35th Tohoku University International Festival and Sweets Town

As part of Tohoku University's 115th Anniversary x Homecoming this past weekend, the International Festival made its much-anticipated return after a two-year hiatus, attracting over 3,000 people from all over Miyagi prefecture.

This year's theme was "Reunion of Cultures," and it was, as always, a great opportunity for students and staff, alumni and members of the community to come together to celebrate diversity and different cultures.

"I was looking forward to this event all week," said Kaori Yamaguchi, a local Sendai resident. "I love the environment! Everyone I met today was very friendly and even the weather is great."

There were 10 stalls selling food from around the world, cooked by Tohoku University students.

The international students were especially keen to introduce their favourite dishes from home, such as Angolan stew known as "cachupa," Vietnamese spring rolls called "nem ran," and "sate," barbequed skewers from Indonesia.

"Sate is like yakitori in Japan, but we use a peanut sauce and sweet soy sauce instead," said Maulinda Kusumawardani, a graduate student from Indonesia. "We marinate the chicken, then grill it, then put the sauce on. And we serve it with a rice cake called ketupat. In Indonesia, we often eat sate at night together with our family."

Queues for food formed almost as soon as the festival started, with some people having to wait for more than 20 minutes. But, everyone agreed, it was worth it.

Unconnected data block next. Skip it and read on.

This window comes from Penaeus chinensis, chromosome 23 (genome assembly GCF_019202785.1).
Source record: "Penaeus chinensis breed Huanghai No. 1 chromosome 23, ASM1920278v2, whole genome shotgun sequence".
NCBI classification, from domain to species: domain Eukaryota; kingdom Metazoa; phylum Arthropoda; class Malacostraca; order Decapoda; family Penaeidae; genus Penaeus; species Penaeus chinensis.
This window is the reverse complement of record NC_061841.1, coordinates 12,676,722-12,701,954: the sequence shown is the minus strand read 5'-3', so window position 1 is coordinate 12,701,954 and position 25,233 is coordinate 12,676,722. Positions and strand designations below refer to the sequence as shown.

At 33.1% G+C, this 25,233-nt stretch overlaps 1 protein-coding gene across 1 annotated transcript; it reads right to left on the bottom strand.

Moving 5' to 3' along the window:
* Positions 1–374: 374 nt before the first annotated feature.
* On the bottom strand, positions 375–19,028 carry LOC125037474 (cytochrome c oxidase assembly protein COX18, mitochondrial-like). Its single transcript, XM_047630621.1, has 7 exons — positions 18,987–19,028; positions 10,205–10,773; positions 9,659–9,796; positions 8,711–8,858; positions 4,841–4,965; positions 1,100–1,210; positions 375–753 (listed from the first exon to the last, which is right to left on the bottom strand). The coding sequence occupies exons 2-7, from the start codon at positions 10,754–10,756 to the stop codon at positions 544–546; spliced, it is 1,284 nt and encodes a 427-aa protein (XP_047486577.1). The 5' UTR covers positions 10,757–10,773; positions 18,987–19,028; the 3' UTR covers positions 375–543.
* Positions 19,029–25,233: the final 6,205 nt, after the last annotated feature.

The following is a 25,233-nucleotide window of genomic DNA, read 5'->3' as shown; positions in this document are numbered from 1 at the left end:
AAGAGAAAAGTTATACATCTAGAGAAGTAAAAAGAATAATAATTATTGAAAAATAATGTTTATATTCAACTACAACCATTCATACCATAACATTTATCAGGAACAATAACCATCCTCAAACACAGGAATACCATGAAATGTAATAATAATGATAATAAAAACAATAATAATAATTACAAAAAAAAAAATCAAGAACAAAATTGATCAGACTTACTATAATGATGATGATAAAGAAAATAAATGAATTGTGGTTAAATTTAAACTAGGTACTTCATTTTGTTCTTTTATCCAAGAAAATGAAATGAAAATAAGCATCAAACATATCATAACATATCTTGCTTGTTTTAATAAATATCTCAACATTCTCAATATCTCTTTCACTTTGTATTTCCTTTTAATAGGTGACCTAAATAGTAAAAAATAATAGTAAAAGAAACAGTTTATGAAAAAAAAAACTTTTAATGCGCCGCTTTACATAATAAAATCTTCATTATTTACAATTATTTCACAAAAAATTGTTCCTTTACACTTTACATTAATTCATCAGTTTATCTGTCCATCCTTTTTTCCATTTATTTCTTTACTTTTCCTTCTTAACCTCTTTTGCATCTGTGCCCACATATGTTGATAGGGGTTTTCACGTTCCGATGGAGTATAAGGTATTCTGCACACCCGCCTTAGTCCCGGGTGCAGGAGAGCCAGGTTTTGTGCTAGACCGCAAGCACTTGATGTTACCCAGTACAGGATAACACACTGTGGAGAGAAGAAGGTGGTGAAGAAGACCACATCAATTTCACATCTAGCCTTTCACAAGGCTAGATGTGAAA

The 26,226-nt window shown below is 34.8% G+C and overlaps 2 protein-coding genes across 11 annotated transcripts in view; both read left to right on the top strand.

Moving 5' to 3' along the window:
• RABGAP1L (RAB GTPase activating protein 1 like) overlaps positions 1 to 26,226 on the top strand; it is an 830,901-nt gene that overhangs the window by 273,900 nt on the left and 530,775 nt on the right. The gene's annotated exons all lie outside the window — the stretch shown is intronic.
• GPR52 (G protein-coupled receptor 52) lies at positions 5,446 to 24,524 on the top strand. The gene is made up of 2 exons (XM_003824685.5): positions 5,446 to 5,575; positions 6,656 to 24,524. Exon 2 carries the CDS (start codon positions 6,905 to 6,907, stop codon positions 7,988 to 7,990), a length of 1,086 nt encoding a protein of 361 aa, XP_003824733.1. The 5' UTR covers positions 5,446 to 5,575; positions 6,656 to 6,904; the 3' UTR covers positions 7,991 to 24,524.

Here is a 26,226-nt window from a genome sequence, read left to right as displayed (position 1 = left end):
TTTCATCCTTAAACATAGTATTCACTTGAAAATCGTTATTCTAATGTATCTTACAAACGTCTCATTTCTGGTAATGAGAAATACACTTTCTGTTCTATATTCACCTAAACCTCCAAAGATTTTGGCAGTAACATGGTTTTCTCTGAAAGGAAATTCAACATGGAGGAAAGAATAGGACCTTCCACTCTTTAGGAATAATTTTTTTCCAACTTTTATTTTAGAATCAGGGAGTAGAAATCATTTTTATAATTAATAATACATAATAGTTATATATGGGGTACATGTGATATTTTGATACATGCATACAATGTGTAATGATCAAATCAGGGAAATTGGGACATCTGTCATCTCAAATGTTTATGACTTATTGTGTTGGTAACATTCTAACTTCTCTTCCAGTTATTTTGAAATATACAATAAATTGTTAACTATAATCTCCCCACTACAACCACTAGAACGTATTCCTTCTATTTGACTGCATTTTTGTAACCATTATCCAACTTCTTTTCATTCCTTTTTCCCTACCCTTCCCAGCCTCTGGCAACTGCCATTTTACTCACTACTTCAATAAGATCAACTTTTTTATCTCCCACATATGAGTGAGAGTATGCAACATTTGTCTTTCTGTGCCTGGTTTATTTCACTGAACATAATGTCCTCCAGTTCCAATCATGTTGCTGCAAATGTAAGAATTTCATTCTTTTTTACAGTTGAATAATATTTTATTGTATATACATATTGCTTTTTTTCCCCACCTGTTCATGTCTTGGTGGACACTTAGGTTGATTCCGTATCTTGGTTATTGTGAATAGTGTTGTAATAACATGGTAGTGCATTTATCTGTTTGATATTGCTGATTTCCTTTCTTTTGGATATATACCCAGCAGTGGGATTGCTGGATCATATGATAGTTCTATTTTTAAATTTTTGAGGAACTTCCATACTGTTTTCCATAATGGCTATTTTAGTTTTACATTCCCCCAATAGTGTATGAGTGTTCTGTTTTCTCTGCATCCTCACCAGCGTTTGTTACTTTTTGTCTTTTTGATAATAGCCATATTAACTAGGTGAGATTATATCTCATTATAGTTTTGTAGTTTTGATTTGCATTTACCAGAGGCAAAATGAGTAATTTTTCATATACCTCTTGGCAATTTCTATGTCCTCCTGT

"I managed to try food from a few countries and they were all really good," said Shunta Toshihara, a visitor from Tokyo. "My favourite was the Singapore kaya toast because it was the first time I'd ever had coconut jam, and I really liked it. I would definitely like to come back next year if I get the chance."

"I really liked the South Korean dish because of the spiciness, which I wasn't expecting. I also thought it would be softer because of the way it looked. So it was a dish that surprised me in many good ways," said Alejandro Mendoza Cortejosa, a Tohoku University exchange student from Spain. "It's just been a really, really fun day discovering new dishes and meeting new people. I even had the chance to perform the suzume odori. What an amazing experience!"

The festival's main stage provided all-day entertainment, including folk songs, traditional dances and a fashion runway of national costumes.

Organisers said that the extra 1,000 tickets they had set aside for sale at the entrance sold out in 90 minutes. "The sheer volume of people and their enthusiasm for the event made me so happy," said Aziz Faizullah Abidin, head of the International Festival Students Organizing Committee.

"I think after the last two years of the pandemic, it was just nice to hang out with old friends again. I hope that a lot of visitors also felt joy from meeting one another and just being amidst this festive and vibrant crowd."

Sweets Town, a perennial favourite of Homecoming events, was also held this past weekend, showcasing 16 vendors selling locally made cakes, cookies and other sweet treats.

Stalls selling Tohoku University branded merchandise - such as the blueberry craft beer, cookies with special icing, school ties and scarves, thermal flasks and original recipe curry - did brisk business for a good cause. A portion of all proceeds went towards the Tohoku University Fund, which supports student welfare and activities.


International Festival Students Organizing Committee /
Tohoku University Foreign Students Association (TUFSA)

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